There’s plenty of bad things to say about law schools that overcharge students, especially the poorly qualified sort who have a meager chance of getting a good enough legal job to pay back their student loans. With the second-highest tuition in North Carolina, Charlotte Law is certainly the overcharging type. Yet most people don’t consider that the real cause for exorbitant tuition and poor outcomes for law students is both the mandatory bar exam and the ABA’s monopoly on legal accreditation.
At law schools, the debt problem is exacerbated by the dim employment prospects awaiting graduates. More than 10 percent of law students find themselves without a legal job following graduation, and that number seems low when one considers that it conceals poor employment outcomes and large debt loads concentrated in low-tier schools.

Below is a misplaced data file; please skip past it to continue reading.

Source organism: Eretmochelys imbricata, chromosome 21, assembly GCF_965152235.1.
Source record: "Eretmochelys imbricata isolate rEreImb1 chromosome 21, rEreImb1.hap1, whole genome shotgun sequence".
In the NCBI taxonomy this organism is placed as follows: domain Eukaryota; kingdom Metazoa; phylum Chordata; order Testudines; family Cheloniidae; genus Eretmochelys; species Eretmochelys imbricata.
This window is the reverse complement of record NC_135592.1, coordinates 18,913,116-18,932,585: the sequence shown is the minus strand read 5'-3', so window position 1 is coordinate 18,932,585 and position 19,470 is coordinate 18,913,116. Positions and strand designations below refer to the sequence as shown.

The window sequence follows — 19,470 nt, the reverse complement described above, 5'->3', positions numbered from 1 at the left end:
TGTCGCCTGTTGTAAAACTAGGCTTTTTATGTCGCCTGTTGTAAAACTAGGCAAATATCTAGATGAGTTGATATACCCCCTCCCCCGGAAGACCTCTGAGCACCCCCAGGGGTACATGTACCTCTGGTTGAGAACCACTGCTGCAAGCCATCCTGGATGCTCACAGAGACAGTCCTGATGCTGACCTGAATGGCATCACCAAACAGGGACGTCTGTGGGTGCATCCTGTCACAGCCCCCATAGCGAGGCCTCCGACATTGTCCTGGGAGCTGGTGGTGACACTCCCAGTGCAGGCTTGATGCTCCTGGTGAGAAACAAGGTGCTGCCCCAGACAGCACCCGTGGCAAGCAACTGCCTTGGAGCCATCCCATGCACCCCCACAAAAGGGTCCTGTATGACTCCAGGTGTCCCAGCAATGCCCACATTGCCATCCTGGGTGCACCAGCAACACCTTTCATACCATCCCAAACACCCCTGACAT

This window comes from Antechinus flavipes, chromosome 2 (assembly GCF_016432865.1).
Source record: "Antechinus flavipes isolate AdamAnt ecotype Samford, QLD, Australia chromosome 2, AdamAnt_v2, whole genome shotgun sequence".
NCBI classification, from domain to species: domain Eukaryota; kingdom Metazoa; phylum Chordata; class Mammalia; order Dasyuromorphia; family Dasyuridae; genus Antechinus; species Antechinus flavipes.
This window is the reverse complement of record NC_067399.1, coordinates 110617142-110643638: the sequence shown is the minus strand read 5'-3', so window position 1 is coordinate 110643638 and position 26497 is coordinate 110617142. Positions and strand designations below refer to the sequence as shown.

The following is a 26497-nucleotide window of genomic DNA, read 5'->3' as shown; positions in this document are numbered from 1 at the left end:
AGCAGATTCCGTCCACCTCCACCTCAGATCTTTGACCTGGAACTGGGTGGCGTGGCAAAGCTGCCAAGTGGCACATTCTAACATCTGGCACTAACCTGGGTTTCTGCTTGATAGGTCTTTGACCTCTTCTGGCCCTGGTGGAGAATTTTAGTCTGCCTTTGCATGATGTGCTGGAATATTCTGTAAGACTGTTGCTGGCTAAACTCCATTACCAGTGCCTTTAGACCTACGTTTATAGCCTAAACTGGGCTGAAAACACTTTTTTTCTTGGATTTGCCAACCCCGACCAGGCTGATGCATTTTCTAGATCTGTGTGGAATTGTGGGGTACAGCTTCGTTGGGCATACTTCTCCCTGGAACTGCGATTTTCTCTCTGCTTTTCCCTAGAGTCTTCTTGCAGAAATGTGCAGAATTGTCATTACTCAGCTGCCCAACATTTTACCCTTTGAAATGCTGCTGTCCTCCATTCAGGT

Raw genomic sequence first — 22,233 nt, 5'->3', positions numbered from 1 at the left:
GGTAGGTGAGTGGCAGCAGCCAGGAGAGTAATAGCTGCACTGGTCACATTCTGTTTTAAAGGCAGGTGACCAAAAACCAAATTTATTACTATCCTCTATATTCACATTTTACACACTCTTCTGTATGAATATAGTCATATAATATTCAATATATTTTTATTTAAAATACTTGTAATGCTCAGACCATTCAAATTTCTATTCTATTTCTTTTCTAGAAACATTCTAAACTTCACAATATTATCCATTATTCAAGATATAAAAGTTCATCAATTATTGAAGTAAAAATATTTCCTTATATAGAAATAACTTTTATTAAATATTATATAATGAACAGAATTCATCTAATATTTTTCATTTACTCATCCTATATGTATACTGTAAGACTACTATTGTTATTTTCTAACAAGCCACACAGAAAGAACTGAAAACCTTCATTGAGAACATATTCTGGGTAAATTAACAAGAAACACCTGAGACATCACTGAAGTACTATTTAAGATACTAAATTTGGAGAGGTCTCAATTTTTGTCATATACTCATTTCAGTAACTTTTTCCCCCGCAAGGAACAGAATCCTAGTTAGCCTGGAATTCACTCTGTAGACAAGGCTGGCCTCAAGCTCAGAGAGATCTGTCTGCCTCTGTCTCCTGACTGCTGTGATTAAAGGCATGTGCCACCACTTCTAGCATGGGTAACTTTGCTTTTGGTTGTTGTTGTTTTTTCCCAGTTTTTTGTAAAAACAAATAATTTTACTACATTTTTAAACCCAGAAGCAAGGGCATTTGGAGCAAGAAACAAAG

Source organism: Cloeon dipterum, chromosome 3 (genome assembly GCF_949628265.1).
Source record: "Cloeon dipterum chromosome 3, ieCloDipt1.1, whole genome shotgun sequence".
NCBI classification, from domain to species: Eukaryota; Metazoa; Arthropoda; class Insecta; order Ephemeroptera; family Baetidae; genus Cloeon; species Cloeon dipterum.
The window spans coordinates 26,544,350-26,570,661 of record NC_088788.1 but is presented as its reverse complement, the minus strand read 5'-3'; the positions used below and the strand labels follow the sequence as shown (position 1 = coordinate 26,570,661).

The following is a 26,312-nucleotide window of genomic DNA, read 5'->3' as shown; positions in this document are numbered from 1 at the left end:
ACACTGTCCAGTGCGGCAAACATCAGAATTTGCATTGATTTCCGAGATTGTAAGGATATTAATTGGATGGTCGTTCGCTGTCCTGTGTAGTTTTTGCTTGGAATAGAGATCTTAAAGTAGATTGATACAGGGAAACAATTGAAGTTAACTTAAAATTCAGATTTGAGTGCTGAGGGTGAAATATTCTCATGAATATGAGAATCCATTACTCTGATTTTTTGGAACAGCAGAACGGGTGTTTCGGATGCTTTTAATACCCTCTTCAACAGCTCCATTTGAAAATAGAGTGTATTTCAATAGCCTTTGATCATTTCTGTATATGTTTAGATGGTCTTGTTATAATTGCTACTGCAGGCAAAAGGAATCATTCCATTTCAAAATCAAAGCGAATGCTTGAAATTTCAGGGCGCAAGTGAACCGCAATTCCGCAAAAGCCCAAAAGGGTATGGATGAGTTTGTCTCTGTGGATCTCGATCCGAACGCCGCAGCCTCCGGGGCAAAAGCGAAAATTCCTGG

If Pennsylvania residents think taxes are high now, wait until they catch wind of the bill they’ll be footing under a new Obama administration regulation that could allow thousands of students to default on their loans.
The “borrower defense to repayment” regulation, created during the Clinton administration, was originally established to protect students from being exploited by universities.
If a university were to break state laws, students could petition to challenge their loan repayments.
However, newamendments to these regulations, which are currently in review before final publication, creates murky waters for students to evade repaying their loans, forcing taxpayers to pick up the tab.
Today’s Young Voices Podcast features Sergio Monreal and YV Advocate Stephanie Downey discussing federal plans to alleviate student debt by allowing students to sue institutions if they feel they’ve been mislead by the institution, regarding job placement, average salary, etc.